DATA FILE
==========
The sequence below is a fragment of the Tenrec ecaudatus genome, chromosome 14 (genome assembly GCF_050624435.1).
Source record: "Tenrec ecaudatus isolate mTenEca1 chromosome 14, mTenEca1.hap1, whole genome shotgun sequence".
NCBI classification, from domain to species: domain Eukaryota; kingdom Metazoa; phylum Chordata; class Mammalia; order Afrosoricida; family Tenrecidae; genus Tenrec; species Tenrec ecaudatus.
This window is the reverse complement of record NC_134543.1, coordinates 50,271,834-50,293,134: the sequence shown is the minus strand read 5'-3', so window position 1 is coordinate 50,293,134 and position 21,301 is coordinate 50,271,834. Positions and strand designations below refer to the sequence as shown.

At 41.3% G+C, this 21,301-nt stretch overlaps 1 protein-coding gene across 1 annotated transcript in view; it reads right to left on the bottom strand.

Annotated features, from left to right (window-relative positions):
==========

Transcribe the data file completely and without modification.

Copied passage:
The sequence below is a fragment of the Tenrec ecaudatus genome, chromosome 14 (genome assembly GCF_050624435.1).
Source record: "Tenrec ecaudatus isolate mTenEca1 chromosome 14, mTenEca1.hap1, whole genome shotgun sequence".
NCBI classification, from domain to species: domain Eukaryota; kingdom Metazoa; phylum Chordata; class Mammalia; order Afrosoricida; family Tenrecidae; genus Tenrec; species Tenrec ecaudatus.
This window is the reverse complement of record NC_134543.1, coordinates 50,271,834-50,293,134: the sequence shown is the minus strand read 5'-3', so window position 1 is coordinate 50,293,134 and position 21,301 is coordinate 50,271,834. Positions and strand designations below refer to the sequence as shown.

At 41.3% G+C, this 21,301-nt stretch overlaps 1 protein-coding gene across 1 annotated transcript in view; it reads right to left on the bottom strand.

Annotated features, from left to right (window-relative positions):